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20 February 2014
Even Stephen is hawking his science differently
CHICAGO – Last month, Stephen Hawking uploaded a two-page commentary about his new ideas about black holes to arXiv, a preprint server hosted by Cornell University Library covering research in physics, mathematics, computer science, nonlinear sciences, quantitative biology and statistics.
The paper generated buzz among journalists, who reported on Hawking’s commentary, and it also took off on social media and in the blogosphere where others in the scientific community commented on, discussed and contested Hawking’s ideas.
What Hawking did — posting his thoughts to the site rather than going through the traditional channels — and the commentary that ensued would not have been possible a decade ago, Carl Zimmer, a columnist with The New York Times, told an audience here Feb.13 at the annual meeting of the American Association for the Advancement of Science (AAAS).
22 October 2013
On the air with a paleoclimatologist
The path of science news goes something like this: Nature is doing something interesting, scientist discovers the interesting thing, reporter talks to scientist, public hears reporter, public understands nature better, world is a better place. This is what I learned over the summer working as a science reporter at KQED public radio in San Francisco.
This summer, AGU sponsored me as an American Association for the Advancement of Science (AAAS) Mass Media Fellow. The fellowship gives about a dozen young scientists each year the opportunity to cultivate their communications skills while also providing media outlets with a temporary scientific expert.
29 July 2013
Breaking news by bicycle: AGU’s Mass Media Fellow recounts chasing the news on two wheels
The news broke around 4:00 p.m. on Fri., June 30. I was sitting at my desk at KQED (San Francisco’s local NPR affiliate) when the office began to buzz. Editors and producers were literally running around the office. Most of the reporters had already left for the weekend. I was about to head home myself when my producer and mentor, Molly Samuel, turned to me and said, “There’s breaking news – same sex couples are lining up at San Francisco’s City Hall. Would you be interested in recording interviews?”
28 June 2013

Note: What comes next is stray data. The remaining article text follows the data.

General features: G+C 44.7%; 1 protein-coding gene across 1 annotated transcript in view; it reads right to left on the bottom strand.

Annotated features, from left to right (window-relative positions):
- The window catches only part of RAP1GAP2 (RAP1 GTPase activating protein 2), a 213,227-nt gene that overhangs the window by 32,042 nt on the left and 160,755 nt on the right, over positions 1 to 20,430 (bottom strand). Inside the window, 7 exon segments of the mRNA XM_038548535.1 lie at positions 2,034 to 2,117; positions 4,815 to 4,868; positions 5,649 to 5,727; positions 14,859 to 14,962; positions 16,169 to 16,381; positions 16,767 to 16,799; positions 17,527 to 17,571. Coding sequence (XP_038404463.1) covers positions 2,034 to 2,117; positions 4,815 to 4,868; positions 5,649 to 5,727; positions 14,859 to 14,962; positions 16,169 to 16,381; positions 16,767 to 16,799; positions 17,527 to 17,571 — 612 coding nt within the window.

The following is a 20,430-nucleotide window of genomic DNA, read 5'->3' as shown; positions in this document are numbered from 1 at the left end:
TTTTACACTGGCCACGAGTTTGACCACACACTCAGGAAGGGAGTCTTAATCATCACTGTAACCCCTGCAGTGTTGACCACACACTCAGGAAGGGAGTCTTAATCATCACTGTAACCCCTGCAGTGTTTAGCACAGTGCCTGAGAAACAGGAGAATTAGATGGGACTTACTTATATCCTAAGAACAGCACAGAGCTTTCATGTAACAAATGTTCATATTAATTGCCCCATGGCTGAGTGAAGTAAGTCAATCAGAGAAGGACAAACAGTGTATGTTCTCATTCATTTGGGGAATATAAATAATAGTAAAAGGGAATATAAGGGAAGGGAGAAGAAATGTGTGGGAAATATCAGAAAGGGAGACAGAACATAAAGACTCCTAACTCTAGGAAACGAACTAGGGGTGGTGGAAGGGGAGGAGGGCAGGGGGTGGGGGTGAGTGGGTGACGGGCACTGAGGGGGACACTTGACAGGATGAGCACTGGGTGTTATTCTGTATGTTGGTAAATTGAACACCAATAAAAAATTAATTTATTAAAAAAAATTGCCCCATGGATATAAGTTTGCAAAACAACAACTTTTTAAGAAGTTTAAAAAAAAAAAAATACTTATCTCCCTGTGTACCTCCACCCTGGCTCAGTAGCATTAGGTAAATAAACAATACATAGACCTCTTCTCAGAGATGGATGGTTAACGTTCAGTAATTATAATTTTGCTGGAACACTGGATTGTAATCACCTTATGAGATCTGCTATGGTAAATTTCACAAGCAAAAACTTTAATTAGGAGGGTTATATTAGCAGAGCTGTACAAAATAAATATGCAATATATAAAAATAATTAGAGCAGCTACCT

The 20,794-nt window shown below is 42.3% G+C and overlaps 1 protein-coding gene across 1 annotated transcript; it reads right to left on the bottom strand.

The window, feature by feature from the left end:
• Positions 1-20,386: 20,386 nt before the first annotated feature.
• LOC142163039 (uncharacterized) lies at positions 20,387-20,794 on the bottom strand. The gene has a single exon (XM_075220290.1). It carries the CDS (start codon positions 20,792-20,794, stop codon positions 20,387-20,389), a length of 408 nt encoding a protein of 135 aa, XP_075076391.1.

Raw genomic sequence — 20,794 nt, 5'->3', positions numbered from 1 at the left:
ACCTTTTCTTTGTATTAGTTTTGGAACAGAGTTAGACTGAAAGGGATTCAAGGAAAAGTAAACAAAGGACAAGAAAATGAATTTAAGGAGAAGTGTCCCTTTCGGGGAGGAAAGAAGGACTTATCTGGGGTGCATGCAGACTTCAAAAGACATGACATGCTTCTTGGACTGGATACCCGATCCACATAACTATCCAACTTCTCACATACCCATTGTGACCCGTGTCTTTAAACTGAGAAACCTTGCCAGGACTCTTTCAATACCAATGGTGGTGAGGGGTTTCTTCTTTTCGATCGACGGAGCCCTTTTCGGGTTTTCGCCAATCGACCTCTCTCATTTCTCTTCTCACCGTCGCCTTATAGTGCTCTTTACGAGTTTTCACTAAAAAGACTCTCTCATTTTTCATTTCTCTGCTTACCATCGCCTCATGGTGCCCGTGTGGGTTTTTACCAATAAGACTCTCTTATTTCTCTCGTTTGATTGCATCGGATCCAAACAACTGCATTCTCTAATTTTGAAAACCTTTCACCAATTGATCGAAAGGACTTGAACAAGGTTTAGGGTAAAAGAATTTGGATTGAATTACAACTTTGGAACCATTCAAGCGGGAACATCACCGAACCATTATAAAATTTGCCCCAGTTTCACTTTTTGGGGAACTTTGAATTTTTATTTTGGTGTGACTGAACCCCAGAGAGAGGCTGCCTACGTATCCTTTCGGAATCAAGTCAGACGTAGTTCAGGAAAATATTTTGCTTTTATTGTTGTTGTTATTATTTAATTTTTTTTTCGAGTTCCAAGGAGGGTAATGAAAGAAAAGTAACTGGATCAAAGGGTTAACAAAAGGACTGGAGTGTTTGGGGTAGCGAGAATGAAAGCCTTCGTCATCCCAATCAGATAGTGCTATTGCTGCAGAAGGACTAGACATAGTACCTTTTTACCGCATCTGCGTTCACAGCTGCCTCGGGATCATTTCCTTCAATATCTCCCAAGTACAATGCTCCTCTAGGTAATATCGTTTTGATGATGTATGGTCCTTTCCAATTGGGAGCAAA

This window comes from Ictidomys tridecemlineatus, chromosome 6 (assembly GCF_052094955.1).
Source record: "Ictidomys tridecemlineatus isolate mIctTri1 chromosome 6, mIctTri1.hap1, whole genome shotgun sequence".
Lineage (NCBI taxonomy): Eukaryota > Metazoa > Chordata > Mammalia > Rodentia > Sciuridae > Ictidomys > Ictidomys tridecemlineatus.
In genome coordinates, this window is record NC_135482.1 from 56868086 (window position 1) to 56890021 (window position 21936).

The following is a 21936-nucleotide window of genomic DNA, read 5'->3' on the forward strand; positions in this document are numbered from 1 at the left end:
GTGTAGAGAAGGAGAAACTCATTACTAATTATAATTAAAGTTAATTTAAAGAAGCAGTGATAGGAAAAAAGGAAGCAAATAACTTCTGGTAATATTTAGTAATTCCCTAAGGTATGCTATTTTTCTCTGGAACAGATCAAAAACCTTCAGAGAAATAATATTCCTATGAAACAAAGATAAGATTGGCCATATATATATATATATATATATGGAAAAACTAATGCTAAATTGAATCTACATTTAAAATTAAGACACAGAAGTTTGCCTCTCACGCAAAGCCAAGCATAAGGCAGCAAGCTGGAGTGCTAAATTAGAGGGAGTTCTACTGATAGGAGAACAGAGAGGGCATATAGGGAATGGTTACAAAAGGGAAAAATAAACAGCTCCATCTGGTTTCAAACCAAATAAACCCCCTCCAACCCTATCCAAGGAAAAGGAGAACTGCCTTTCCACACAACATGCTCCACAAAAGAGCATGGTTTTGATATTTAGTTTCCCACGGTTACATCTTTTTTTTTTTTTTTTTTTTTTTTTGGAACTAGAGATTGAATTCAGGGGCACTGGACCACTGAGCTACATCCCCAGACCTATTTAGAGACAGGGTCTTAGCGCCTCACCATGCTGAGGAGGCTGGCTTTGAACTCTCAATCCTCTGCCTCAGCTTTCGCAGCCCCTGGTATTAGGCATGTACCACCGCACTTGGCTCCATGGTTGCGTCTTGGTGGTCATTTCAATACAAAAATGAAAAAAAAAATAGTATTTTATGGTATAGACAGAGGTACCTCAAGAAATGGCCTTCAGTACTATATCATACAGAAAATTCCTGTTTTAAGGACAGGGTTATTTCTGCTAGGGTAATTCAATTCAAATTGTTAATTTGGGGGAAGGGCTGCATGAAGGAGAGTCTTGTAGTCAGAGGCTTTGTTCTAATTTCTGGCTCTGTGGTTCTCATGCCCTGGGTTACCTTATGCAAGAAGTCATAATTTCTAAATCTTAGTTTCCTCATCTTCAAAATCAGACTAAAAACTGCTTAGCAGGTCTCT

AGU’s 2013 Mass Media Fellow will share science on the airwaves
Mike Osborne, a Stanford University PhD student of paleoclimatology, was becoming fatigued with the “apocalyptic rhetoric” surrounding climate change. “With climate change, the politics have gotten so tangled up with the science, I kind of got to the point that I didn’t know what to believe,” Osborne said. “I wanted to be able to speak to it better.”
30 July 2012
The journalistic method: Making the jump from science to journalism
My geology training didn’t cover the use of sedation in dentistry. In my PhD work, I never had to investigate the details of proposed guidelines for hepatitis C screenings, or the difficulties of vitamin D testing. But as the 2012 AGU-sponsored AAAS Mass Media fellow, I’ve reported on these subjects and more for the Chicago Tribune. Working as a health reporter hasn’t been as difficult as I imagined, however. I just used the scientific method.
15 June 2012
From TV studio to Congressional office, choose brief and simple to convey science and its uncertainty
Dan Satterfield deals with uncertainty every day as Chief Meteorologist for WBOC-TV in Salisbury, Maryland. Now in his 32nd year of on-air television reporting, he said that a large part of his job is knowing how best to communicate about tricky science topics. “Tell them what you know and not what you don’t know,” he said. Satterfield and former AGU Congressional Science Fellow Maeve Boland led off an all-day AGU science policy communications training at the AMS Summer Policy Colloquium on June 7th.
16 September 2010
Earth scientist heads for stint as radio reporter
About to take on a new identity as a radio reporter in Colorado, soil ecologist Marissa Weiss will keep TPS readers posted on what it’s like to jump suddenly (albeit temporarily) from science to journalism. Marissa is AGU’s 2010 Mass Media Fellow. Here’s her introductory post: After spending six years in a soil ecology lab, I am about to trade a microcentrifuge for a microphone. About two weeks ago, I …
27 August 2010
Mass Media Fellowship: As the media evolves, training in newsrooms remains relevant
Guest post by Stacey Pasco, Mass Media Program Manager at the American Association for the Advancement of Science If journalism is changing and traditional media sites are disappearing, is science journalism training still relevant? I’m often asked this question as the manager of the 37-year old AAAS Mass Media Science & Engineering Fellowship. More than relevant, it’s required. If scientists are expected to communicate with the public, and the desire …